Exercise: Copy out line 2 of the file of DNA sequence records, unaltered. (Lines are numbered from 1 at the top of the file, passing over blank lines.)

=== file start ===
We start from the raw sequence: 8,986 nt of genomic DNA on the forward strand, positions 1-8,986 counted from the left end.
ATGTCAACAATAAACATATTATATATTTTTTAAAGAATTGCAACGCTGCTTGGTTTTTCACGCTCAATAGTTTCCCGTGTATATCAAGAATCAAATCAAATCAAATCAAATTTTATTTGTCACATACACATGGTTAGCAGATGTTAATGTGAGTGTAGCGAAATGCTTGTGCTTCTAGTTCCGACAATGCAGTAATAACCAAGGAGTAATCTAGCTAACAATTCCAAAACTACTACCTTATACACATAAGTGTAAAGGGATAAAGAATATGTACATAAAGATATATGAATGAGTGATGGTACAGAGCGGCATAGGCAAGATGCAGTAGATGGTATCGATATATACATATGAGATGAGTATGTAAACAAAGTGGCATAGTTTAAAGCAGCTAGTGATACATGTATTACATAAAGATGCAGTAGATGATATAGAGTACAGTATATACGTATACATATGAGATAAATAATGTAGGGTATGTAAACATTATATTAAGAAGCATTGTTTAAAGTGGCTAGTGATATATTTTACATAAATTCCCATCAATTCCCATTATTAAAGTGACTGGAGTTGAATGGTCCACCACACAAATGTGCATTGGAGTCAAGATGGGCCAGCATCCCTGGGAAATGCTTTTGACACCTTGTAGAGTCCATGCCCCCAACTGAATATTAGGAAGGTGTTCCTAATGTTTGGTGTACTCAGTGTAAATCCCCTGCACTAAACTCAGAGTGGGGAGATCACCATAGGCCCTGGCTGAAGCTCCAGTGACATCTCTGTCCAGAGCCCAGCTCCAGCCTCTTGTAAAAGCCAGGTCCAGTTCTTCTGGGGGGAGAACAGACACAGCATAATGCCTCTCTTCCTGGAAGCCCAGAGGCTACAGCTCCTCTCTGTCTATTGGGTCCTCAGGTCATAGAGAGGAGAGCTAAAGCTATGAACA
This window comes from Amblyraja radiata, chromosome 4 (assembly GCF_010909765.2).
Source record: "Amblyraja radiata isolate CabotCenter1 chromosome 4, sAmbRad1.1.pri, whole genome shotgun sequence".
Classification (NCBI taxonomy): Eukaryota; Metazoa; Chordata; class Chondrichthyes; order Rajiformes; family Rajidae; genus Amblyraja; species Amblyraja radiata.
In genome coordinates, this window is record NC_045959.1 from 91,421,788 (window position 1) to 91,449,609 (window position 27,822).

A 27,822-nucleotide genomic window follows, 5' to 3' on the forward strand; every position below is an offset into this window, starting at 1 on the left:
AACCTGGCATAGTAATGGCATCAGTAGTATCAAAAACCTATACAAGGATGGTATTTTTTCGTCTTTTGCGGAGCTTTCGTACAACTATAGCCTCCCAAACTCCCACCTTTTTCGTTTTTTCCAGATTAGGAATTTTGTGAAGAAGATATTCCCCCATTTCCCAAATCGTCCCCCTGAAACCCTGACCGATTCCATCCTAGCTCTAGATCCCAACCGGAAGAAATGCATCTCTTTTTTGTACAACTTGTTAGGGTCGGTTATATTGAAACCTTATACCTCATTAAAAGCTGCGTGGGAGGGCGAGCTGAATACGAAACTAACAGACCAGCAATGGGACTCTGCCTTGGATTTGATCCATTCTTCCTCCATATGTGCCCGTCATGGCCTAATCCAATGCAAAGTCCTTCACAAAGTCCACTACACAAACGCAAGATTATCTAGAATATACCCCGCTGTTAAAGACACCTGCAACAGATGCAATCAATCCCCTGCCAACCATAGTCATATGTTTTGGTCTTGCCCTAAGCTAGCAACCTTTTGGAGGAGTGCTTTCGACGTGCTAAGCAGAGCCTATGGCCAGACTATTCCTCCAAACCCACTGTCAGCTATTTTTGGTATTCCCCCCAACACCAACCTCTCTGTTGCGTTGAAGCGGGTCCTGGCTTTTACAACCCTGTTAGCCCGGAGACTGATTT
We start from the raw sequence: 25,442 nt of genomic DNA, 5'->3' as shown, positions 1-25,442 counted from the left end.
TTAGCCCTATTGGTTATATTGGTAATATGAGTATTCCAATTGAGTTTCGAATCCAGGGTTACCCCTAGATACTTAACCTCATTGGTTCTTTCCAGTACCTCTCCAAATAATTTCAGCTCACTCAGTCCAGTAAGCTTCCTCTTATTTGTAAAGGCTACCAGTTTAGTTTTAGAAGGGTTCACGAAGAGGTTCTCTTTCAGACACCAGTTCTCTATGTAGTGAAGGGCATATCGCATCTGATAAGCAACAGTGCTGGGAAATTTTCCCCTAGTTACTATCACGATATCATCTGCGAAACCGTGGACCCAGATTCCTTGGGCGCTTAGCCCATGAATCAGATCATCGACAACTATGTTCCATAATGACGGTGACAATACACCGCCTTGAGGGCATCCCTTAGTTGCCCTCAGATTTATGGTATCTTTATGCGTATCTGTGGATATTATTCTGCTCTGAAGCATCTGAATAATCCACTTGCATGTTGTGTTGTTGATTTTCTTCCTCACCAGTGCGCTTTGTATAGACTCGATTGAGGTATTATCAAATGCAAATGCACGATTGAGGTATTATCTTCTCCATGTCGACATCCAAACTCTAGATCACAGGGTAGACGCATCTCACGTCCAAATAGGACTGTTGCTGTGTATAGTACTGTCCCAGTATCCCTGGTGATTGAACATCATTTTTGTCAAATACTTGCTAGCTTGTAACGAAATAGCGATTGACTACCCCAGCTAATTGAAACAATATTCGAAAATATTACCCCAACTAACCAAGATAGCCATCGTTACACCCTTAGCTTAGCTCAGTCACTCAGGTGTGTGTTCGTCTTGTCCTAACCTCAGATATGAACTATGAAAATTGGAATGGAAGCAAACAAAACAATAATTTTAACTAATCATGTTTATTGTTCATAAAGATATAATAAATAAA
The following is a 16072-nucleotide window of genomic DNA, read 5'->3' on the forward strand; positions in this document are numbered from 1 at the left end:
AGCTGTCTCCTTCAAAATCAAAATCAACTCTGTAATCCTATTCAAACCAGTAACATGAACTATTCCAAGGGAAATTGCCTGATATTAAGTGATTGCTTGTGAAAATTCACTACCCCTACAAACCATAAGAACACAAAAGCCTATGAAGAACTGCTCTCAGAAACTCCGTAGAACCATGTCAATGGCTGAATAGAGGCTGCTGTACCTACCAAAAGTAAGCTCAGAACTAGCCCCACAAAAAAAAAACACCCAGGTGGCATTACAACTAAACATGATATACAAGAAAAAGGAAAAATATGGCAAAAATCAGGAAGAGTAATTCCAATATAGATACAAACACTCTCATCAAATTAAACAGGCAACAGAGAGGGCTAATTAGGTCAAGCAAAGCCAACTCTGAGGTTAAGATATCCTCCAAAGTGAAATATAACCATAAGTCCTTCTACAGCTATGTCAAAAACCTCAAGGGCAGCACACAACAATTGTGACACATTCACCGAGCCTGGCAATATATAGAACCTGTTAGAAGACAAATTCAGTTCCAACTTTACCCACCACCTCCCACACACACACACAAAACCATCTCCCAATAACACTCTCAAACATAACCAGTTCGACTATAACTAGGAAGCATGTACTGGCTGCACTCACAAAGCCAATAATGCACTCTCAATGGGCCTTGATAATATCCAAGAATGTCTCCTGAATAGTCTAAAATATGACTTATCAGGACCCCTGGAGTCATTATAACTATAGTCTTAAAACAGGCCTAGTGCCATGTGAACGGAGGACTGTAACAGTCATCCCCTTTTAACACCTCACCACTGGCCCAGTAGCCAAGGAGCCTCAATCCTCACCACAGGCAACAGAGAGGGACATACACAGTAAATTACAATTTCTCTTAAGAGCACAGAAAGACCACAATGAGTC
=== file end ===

ATGTCAACAATAAACATATTATATATTTTTTAAAGAATTGCAACGCTGCTTGGTTTTTCACGCTCAATAGTTTCCCGTGTATATCAAGAATCAAATCAAATCAAATCAAATTTTATTTGTCACATACACATGGTTAGCAGATGTTAATGTGAGTGTAGCGAAATGCTTGTGCTTCTAGTTCCGACAATGCAGTAATAACCAAGGAGTAATCTAGCTAACAATTCCAAAACTACTACCTTATACACATAAGTGTAAAGGGATAAAGAATATGTACATAAAGATATATGAATGAGTGATGGTACAGAGCGGCATAGGCAAGATGCAGTAGATGGTATCGATATATACATATGAGATGAGTATGTAAACAAAGTGGCATAGTTTAAAGCAGCTAGTGATACATGTATTACATAAAGATGCAGTAGATGATATAGAGTACAGTATATACGTATACATATGAGATAAATAATGTAGGGTATGTAAACATTATATTAAGAAGCATTGTTTAAAGTGGCTAGTGATATATTTTACATAAATTCCCATCAATTCCCATTATTAAAGTGACTGGAGTTGAATGGTCCACCACACAAATGTGCATTGGAGTCAAGATGGGCCAGCATCCCTGGGAAATGCTTTTGACACCTTGTAGAGTCCATGCCCCCAACTGAATATTAGGAAGGTGTTCCTAATGTTTGGTGTACTCAGTGTAAATCCCCTGCACTAAACTCAGAGTGGGGAGATCACCATAGGCCCTGGCTGAAGCTCCAGTGACATCTCTGTCCAGAGCCCAGCTCCAGCCTCTTGTAAAAGCCAGGTCCAGTTCTTCTGGGGGGAGAACAGACACAGCATAATGCCTCTCTTCCTGGAAGCCCAGAGGCTACAGCTCCTCTCTGTCTATTGGGTCCTCAGGTCATAGAGAGGAGAGCTAAAGCTATGAACA